Plasma amisulpride in relation to prescribed dose, clozapine augmentation, and other factors: data from a therapeutic drug monitoring service, 2002-2010

Sally V. J. Bowskill, M.X Patel, Simon Handley, Robert Flanagan

Research output: Contribution to journalArticlepeer-review

19 Citations (Scopus)

Abstract

Objective: This study aimed to investigate the effect of dose and other factors on plasma amisulpride concentrations in clinical practice. 

Method: Amisulpride therapeutic drug monitoring data 20022010 have been studied. 

Results: There were 296 samples (196 adult patients). Amisulpride was not detected in 10% of samples. In the remainder, the mean plasma amisulpride in relation to the prescribed dose (mg/day) was as follows: 100200 (111?mu g/L), 201400 (254?mu g/L), 400800 (421?mu g/L), and 8001200 (494?mu g/L). For prescribed doses up to 800?mg/day, only 51% of results were within 100319?mu g/L. There were no significant sex differences in mean plasma amisulpride or mean dose. The mean plasma amisulpride, but not the dose, was significantly higher in smokers. Linear regression analysis showed that dose explained only 42% of the variation in plasma amisulpride after log10 transformation of both variables. There was no significant difference in the mean dose or mean plasma amisulpride in patients co-prescribed clozapine as compared with the remaining samples.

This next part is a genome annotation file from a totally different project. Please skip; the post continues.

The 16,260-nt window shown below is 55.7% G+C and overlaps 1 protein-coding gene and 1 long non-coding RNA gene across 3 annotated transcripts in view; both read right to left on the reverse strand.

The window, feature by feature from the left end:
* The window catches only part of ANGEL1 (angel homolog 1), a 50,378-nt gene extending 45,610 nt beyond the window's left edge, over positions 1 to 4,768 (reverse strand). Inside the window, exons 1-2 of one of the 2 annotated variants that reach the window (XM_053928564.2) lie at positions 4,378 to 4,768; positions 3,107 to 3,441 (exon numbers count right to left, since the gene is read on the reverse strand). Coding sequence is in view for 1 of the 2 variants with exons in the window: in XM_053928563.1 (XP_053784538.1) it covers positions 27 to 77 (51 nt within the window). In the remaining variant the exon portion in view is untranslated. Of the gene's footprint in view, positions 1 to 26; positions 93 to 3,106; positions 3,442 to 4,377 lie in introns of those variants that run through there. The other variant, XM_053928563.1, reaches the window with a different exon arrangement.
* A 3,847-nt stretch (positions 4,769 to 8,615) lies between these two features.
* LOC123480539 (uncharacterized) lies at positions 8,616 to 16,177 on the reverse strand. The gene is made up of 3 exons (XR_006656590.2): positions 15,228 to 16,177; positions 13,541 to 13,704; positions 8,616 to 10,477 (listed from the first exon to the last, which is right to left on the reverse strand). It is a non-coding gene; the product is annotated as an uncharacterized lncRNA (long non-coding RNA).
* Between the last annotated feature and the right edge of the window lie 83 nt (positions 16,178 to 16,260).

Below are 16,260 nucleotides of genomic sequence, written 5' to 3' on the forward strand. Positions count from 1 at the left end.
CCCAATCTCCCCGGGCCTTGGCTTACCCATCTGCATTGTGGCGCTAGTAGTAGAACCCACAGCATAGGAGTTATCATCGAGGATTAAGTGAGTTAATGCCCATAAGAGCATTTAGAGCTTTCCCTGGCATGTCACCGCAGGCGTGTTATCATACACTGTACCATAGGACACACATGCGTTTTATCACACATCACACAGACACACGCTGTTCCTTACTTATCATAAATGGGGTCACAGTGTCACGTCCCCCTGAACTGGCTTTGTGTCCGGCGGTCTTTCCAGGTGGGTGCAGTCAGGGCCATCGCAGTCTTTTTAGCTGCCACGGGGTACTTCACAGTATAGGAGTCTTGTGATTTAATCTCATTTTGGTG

Conclusion: In practice, dose is a poor predictor of plasma amisulpride concentration. Therapeutic drug monitoring may not only help assess adherence, but also guide dosage.

Original languageEnglish
Pages (from-to)507-513
Number of pages7
JournalHuman Psychopharmacology : Clinical and Experimental
Volume27
Issue number5
DOIs
Publication statusPublished - Sept 2012

Cite this